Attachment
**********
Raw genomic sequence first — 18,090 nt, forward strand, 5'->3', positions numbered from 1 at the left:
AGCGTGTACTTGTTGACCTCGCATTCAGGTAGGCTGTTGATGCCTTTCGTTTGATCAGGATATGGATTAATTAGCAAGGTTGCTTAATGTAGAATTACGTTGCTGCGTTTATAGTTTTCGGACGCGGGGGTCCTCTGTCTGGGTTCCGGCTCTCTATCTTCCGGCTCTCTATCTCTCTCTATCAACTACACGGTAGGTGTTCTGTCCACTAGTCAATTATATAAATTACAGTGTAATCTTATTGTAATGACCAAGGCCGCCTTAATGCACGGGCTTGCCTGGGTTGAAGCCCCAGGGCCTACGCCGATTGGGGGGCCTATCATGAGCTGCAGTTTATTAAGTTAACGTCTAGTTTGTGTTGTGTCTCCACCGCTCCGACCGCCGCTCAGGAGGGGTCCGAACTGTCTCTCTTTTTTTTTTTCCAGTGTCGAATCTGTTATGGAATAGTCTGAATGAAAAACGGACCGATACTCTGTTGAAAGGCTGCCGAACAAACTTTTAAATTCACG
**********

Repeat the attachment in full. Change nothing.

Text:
Raw genomic sequence first — 18,090 nt, forward strand, 5'->3', positions numbered from 1 at the left:
AGCGTGTACTTGTTGACCTCGCATTCAGGTAGGCTGTTGATGCCTTTCGTTTGATCAGGATATGGATTAATTAGCAAGGTTGCTTAATGTAGAATTACGTTGCTGCGTTTATAGTTTTCGGACGCGGGGGTCCTCTGTCTGGGTTCCGGCTCTCTATCTTCCGGCTCTCTATCTCTCTCTATCAACTACACGGTAGGTGTTCTGTCCACTAGTCAATTATATAAATTACAGTGTAATCTTATTGTAATGACCAAGGCCGCCTTAATGCACGGGCTTGCCTGGGTTGAAGCCCCAGGGCCTACGCCGATTGGGGGGCCTATCATGAGCTGCAGTTTATTAAGTTAACGTCTAGTTTGTGTTGTGTCTCCACCGCTCCGACCGCCGCTCAGGAGGGGTCCGAACTGTCTCTCTTTTTTTTTTTCCAGTGTCGAATCTGTTATGGAATAGTCTGAATGAAAAACGGACCGATACTCTGTTGAAAGGCTGCCGAACAAACTTTTAAATTCACG